President Obama issued an eloquent statement today on the Trayvon Martin case, carefully avoiding saying anything that might prejudice the investigation, but still showing amazing empathy for the affected family. The most touching part came at the end, when the president said that if he had a son, he would look like Trayvon.
We have had presidents who could show empathy with the victims of tragedy before, but this statement still represents something different. From now on, a black teenager in a hoodie can no longer be viewed as the "other." He could be the president's son. He could be the son of any of us. That change comes not just because we have a black president, but also because of President Obama's ability to see the victim of this tragedy as one of us, as a member of our family, rather than as someone from outside our life experience on whom we should nevertheless take pity.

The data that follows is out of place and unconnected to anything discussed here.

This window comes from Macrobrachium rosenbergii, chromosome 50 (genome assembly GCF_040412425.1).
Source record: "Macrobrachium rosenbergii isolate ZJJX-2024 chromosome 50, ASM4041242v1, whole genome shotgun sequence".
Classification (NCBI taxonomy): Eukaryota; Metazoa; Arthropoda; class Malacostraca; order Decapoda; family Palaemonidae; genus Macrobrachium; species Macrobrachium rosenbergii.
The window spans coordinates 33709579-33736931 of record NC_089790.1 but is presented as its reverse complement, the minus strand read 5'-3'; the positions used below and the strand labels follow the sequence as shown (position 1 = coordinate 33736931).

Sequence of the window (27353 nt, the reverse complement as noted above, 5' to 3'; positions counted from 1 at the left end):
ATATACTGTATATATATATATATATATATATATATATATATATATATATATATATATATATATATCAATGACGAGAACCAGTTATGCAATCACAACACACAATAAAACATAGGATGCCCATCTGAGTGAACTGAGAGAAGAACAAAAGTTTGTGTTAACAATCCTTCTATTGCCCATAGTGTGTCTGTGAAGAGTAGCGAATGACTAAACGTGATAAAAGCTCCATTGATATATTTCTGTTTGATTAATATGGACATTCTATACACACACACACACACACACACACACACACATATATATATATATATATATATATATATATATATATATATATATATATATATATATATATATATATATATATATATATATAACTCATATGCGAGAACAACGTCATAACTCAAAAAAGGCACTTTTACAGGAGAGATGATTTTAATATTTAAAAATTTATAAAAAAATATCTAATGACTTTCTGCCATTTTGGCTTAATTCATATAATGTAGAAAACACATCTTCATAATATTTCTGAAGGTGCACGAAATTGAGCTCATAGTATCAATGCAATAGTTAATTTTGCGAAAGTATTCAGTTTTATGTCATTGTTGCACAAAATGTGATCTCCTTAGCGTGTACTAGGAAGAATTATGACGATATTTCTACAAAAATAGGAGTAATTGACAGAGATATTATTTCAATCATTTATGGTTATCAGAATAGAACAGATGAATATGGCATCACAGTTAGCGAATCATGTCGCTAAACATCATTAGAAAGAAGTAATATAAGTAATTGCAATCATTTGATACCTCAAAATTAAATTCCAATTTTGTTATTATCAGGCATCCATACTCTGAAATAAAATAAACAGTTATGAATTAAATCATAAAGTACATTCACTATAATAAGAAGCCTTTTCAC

Instead of looking at the world from the point of view of a so-called neighborhood watch patroller on the lookout for bad guys who might threaten or scare us, we should try to see the world from the point of view of a kid walking home from the corner store with a candy and soda. That kid deserved better than to be treated with suspicion and distrust. He deserved to be treated as parents would want their son to be treated.